March 7, 2014
The season of Lent is a time of penance, reflection, and for many, the taking on of disciplines in order to clear a path for spiritual awakening.
At Candler, it also happens to begin the same week as midterms.
The Reverend Ellen Echols Purdum, assistant dean of student life and spiritual formation at Candler, says this juxtaposition makes the time ripe for theology students to embark on a journey of self-reflection.
"There’s always this lovely tension between the academic and liturgical year," says Purdum. "The season of Lent is an opportunity for students to be intentional about the observance of spiritual practices in the same way they are intentional about studying for exams."
In order to make the most of this opportunity, Purdum and Audrey Hindes, program associate for academic and international support, are leading Lenten small groups to help Candler students pause and look inward.
The groups will meet four times over the course of the 40 days of Lent to allow students to gather in an intimate setting and develop introspective habits that will lead to personal revelation and growth.
"Lent is a time to be honest, to move from the inauthentic self to the authentic self, as spiritual guides from the desert fathers and mothers to Henri Nouwen have taught us. It’s a time of self-scrutiny and self-examination that can guide our steps forward," says Purdum.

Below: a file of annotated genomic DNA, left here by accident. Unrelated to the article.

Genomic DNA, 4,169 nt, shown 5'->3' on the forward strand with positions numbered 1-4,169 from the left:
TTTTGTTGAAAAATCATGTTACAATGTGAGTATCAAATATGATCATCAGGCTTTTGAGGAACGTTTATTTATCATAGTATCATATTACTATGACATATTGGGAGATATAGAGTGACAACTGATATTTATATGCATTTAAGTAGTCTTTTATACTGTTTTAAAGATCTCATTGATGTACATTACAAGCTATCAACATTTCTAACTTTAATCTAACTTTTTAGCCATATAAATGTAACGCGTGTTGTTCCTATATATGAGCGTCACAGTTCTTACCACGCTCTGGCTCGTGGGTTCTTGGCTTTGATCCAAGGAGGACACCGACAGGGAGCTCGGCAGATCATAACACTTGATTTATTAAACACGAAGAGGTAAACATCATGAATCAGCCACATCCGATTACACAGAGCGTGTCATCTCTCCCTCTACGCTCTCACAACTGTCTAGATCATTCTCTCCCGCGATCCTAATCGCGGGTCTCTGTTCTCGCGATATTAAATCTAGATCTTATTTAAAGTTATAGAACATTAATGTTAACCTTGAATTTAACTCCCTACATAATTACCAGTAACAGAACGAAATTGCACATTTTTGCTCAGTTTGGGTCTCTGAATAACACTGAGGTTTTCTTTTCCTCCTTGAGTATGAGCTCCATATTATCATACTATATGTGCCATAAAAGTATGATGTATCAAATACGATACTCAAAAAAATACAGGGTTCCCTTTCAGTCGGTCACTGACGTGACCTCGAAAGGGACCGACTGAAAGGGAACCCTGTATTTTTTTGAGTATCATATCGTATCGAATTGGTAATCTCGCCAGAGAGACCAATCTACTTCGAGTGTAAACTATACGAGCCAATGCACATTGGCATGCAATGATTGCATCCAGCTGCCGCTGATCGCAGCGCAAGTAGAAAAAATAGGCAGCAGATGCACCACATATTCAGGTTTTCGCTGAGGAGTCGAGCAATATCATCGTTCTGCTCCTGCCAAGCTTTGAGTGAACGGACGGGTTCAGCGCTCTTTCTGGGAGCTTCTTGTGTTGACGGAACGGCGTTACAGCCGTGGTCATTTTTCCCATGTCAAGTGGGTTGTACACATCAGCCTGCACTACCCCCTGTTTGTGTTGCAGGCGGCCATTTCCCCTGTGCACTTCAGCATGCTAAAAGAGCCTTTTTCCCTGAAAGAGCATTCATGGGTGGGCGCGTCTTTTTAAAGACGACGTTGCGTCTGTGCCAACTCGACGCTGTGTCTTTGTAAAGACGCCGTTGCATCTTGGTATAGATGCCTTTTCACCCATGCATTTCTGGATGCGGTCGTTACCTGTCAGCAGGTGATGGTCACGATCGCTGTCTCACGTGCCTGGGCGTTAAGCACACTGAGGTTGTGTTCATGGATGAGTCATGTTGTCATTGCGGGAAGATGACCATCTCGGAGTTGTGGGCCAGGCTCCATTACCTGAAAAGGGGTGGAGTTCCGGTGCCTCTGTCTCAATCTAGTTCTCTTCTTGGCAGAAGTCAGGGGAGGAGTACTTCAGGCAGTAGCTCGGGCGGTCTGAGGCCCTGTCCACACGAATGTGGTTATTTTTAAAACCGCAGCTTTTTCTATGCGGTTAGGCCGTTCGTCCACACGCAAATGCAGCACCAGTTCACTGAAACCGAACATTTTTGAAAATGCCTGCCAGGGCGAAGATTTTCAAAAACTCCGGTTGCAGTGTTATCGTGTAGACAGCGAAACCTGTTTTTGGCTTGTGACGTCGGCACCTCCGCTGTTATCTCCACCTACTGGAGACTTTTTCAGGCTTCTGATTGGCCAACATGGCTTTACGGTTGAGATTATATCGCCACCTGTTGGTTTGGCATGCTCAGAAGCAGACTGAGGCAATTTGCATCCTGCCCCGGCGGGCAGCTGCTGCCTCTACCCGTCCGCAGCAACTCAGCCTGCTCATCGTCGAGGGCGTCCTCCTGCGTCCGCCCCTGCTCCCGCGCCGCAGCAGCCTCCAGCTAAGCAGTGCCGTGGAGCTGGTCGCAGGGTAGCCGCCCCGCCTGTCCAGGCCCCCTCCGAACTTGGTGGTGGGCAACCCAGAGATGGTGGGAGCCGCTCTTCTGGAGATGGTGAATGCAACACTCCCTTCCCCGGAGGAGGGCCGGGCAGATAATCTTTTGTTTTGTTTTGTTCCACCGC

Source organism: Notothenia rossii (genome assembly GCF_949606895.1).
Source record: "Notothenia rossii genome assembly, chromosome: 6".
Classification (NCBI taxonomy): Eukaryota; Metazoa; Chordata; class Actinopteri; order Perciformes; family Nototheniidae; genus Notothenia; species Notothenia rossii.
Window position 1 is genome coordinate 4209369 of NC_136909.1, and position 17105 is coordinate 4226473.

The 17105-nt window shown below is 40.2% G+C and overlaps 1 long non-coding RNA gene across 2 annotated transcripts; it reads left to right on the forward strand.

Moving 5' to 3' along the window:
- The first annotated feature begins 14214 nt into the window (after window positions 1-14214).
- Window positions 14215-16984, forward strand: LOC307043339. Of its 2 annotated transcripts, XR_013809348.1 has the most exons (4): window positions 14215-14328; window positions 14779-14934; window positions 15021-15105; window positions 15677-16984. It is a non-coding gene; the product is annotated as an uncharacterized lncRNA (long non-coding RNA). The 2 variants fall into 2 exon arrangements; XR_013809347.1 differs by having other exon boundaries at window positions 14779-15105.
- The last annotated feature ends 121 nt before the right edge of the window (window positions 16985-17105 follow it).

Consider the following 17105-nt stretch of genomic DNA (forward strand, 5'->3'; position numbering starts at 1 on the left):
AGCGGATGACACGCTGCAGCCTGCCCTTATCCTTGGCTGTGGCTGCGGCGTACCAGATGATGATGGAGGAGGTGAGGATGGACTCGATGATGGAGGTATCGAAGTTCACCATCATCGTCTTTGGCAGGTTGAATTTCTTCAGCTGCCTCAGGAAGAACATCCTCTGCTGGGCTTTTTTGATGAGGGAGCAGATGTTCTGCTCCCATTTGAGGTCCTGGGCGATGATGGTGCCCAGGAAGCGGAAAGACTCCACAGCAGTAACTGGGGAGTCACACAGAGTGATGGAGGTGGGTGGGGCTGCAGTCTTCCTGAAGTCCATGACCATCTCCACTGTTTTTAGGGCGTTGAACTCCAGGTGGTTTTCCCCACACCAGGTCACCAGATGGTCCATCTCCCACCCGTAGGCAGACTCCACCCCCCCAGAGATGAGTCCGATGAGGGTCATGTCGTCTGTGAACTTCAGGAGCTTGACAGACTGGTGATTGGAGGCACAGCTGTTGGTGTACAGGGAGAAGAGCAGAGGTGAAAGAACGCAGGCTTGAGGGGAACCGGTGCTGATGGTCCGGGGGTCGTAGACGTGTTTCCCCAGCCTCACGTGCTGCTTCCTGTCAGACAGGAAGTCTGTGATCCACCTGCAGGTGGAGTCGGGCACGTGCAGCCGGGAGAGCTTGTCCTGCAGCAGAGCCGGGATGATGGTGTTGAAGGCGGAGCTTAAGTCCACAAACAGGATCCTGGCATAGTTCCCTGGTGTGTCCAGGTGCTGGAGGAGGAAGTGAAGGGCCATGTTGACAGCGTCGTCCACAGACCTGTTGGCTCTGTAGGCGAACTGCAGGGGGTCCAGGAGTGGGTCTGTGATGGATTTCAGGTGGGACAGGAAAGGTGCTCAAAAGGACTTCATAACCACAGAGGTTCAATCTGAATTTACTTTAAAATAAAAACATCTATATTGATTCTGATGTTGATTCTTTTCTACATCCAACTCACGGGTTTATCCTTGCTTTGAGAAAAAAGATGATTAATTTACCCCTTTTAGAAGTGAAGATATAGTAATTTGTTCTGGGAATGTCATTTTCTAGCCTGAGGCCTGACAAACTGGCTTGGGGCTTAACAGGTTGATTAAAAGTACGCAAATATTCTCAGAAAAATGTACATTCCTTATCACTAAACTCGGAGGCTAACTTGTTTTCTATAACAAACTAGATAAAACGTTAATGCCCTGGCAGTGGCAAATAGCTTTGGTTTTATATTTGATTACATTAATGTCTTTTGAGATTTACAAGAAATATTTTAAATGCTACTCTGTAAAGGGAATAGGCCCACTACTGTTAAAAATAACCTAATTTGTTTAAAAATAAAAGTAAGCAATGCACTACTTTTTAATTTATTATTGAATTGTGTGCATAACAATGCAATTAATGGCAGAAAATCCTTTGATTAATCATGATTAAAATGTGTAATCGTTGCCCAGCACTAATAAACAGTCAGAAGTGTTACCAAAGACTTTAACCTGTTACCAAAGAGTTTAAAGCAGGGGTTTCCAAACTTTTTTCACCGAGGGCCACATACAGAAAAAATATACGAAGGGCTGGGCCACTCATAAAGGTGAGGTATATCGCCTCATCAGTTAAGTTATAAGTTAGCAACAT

Both groups highlight balance and vocational discernment, which Purdum sees as a subset of spiritual formation—one that needs explicit attention as a part of a theological education.
March 3, 2014
E. Brooks Holifield, Charles Howard Candler Professor of American Church History, Emeritus, wrote an article featured on Huffington Post's Religion section exploring America's focus on religion, especially compared to that of other Western powers.
"Many Western Europeans think of Americans as hopelessly, bafflingly, and dangerously, religious. Many Americans think of Western Europeans as distressingly, inexplicably, and unrelentingly, secular," writes Holifield.
Originally appearing on Emory University's blog Sacred Matters, Holifield's article looks to America's history for answers to its religious leanings.
February 27, 2014